3. Abstract Fuel efficiency becomes very important for new vehicles. Therefore, improving the aerodynamics of tires has started to receive increasing interest. While the experimental approaches are time-consuming and costly, numerical methods have been employed to investigate the air flow around tires. Rotating boundary and contact patch are important challenges in the modeling of tire aerodynamics. Therefore, majority of the current modeling approaches are simplified by neglecting the tire deformation and contact patch. In this study, a baseline computational fluid dynamics (CFD) model is created for a tire with contact patch. To generate mesh efficiently, a hybrid mesh, which combines hex elements and polyhedral elements, is used. Then, three modeling approaches (rotating wall, multiple reference frame, and sliding mesh) are compared for the modeling of tire rotation. Additionally, three different tire designs are investigated, including smooth tire, grooved tire, and grooved tire with open rim. The predicted results of the baseline model agree well with the measured data. Additionally, the hybrid mesh shows to be efficient and to generate accurate results. The CFD model tends to overpredict the drag of a rotating tire with contact patch. Sliding mesh approach generated more accurate predictions than the rotating wall and multiple reference framemore »approaches. For different tire designs, tire with open rim has the highest drag. It is believed that the methodology presented in this study will help in designing new tires with high aerodynamic performance.« less
  4. Abstract An increasingly common power saving practice in data center thermal management is to swap out air cooling unit blower fans with electronically commutated plug fans, Although, both are centrifugal blowers. The blade design changes: forward versus backward curved with peak static efficiencies of 60% and 75%, respectively, which results in operation power savings. The side effects of which are not fully understood. Therefore, it has become necessary to develop an overall understanding of backward curved blowers and compare the resulting flow, pressure, and temperature fields with forwarding curved ones in which the induced fields are characterized, compared, and visualized in a reference data center which may aid data center planning and operation when making the decisions of which computer room air handler (CRAH) technology to be used. In this study, experimental and numerical characterization of backward curved blowers is introduced. Then, a physics-based computational fluid dynamics model is built using the 6sigmaroom tool to predict/simulate the measured fields. Five different scenarios were applied at the room level for the experimental characterization of the cooling units and another two scenarios were applied for comparison and illustration of the interaction between different CRAH technologies. Four scenarios were used to characterize amore »CRAH with backward curved blowers, during which a CRAH with forwarding curved was powered off. An alternate arrangement was examined to quantify the effect of possible flow constraints on the backward curved blower's performance. Then parametric and sensitivity of the baseline modeling are investigated and considered. Different operating conditions are applied at the room level for experimental characterization, comparison, and illustration of the interaction between different CRAH technologies. The measured data is plotted and compared with the computational fluid dynamics (CFD) model assessment to visualize the fields of interest. The results show that the fields are highly dependent on CRAH technology. The tile to CRAH airflow ratios for the flow constraints of scenarios 1, 2, 3, and 4 are 85.5%, 83.9%, 61%, and 59%, respectively. The corresponding leakage ratios are 14.5%, 16%, 38.9%, and 41%, respectively. Furthermore, the validated CFD model was used to investigate and compare the airflow pattern and plenum pressure distribution. Lastly, it is notable that a potential side effect of backward curved technology is the creation of an airflow dead zone.« less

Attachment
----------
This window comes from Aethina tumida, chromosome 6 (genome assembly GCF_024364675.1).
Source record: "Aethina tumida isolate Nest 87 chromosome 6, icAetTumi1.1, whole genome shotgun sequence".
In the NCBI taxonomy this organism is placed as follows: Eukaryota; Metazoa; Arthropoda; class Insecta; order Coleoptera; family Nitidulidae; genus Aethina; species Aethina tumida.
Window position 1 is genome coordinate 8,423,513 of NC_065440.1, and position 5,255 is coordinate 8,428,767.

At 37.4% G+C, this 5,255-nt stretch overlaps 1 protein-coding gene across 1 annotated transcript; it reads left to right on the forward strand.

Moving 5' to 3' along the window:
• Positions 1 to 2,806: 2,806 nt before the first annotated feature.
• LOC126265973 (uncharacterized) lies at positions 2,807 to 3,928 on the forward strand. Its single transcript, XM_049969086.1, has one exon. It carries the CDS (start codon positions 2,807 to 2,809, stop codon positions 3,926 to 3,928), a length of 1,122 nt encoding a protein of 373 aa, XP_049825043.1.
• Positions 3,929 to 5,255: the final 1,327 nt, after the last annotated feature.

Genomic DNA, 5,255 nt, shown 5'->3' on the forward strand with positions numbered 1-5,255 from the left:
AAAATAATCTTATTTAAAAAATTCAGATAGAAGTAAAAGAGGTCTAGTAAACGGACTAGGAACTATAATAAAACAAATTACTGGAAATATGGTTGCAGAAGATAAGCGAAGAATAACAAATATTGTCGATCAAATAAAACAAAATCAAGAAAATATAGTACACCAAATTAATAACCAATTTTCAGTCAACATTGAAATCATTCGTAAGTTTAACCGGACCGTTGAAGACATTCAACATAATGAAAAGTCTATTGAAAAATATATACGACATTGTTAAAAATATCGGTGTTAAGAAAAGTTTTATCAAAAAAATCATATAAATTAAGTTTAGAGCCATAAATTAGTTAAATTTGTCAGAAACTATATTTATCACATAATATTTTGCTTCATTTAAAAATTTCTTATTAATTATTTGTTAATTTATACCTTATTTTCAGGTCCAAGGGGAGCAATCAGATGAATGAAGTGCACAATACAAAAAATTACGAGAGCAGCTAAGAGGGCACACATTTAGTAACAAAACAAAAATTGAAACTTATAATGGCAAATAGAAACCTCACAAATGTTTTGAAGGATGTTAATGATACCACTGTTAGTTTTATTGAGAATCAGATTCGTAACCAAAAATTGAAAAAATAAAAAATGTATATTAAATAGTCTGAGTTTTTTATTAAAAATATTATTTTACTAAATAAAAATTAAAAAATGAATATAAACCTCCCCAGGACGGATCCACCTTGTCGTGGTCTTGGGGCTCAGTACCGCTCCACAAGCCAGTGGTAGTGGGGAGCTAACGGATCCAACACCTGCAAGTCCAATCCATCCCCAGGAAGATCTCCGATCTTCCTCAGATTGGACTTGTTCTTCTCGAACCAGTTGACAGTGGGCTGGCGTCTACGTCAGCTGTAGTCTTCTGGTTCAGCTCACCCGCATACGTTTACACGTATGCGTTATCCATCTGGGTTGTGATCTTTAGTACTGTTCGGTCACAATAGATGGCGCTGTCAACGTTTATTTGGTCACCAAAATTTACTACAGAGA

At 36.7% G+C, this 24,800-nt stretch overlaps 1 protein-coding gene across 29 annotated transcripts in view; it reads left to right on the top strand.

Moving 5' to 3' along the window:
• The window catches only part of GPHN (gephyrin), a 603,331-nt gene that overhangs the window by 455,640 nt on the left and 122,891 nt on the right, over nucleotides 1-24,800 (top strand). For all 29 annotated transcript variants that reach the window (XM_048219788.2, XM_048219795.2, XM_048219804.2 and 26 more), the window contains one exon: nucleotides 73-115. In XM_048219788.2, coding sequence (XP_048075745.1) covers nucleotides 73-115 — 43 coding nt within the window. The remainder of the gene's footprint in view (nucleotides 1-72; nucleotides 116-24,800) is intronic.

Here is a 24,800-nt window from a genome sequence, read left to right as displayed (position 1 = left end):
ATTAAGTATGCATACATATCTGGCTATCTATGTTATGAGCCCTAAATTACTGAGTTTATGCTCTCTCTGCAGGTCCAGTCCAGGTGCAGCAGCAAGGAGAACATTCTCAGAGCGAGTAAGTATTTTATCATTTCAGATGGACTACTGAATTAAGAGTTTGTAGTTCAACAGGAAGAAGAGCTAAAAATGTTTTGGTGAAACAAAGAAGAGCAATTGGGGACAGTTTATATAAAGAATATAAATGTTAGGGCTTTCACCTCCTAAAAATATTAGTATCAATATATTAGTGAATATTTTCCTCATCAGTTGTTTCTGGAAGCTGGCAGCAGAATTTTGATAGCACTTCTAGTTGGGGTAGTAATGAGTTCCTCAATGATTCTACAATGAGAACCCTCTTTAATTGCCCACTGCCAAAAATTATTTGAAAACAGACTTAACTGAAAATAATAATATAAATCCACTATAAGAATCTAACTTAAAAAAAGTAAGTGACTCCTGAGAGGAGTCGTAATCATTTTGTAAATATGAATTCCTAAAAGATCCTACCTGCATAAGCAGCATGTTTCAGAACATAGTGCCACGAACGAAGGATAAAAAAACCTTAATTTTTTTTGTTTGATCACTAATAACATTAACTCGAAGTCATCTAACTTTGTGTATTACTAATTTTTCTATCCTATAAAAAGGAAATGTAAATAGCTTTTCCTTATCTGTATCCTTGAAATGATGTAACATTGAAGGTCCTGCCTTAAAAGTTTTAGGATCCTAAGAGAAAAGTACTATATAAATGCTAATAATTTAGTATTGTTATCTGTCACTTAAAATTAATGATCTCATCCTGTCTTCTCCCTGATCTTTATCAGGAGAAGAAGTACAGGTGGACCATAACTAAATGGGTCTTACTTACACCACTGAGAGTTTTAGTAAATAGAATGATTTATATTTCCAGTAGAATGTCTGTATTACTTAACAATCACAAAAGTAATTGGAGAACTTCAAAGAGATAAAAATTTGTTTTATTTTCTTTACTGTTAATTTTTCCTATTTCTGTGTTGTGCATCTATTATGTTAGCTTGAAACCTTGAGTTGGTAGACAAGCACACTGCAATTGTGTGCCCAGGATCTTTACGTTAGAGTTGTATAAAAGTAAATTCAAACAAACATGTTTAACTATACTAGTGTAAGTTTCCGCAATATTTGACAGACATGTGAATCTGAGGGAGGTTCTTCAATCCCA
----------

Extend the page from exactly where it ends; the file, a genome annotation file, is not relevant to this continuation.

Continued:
5. Polymer optical fibers (POFs) are playing an important role in industrial applications nowadays due to their ease of handling and resilience to bending and environmental effects. A POF can tolerate a bending radius of less than 20 mm, it can work in environments with temperatures ranging from −55 °C to +105 °C, and its lifetime is around 20 years. In this paper, we propose a novel, rigorous, and efficient computational model to estimate the most important parameters that determine the characteristics of light propagation through a step-index polymer optical fiber (SI-POF). The model uses attenuation, diffusion, and mode group delay as functions of the propagation angle to characterize the optical power transmission in the SI-POF. Taking into consideration the mode group delay allows us to generalize the computational model to be applicable to POFs with different index profiles. In particular, we use experimental measurements of spatial distributions and frequency responses to derive accurate parameters for our SI-POF simulation model. The experimental data were measured at different fiber lengths according to the cut-back method. This method consists of taking several measurements such as frequency responses, angular intensity distributions, and optical power measurements over a long length of fiber (>100 m), thenmore »cutting back the fiber while maintaining the same launching conditions and repeating the measurements on the shorter lengths of fiber. The model derivation uses an objective function to minimize the differences between the experimental measurements and the simulated results. The use of the matrix exponential method (MEM) to implement the SI-POF model results in a computationally efficient model that is suitable for POF-based system-level studies. The efficiency gain is due to the independence of the calculation time with respect to the fiber length, in contrast to the classic analytical solutions of the time-dependent power flow equation. The robustness of the proposed model is validated by calculating the goodness-of-fit of the model predictions relative to experimental data.« less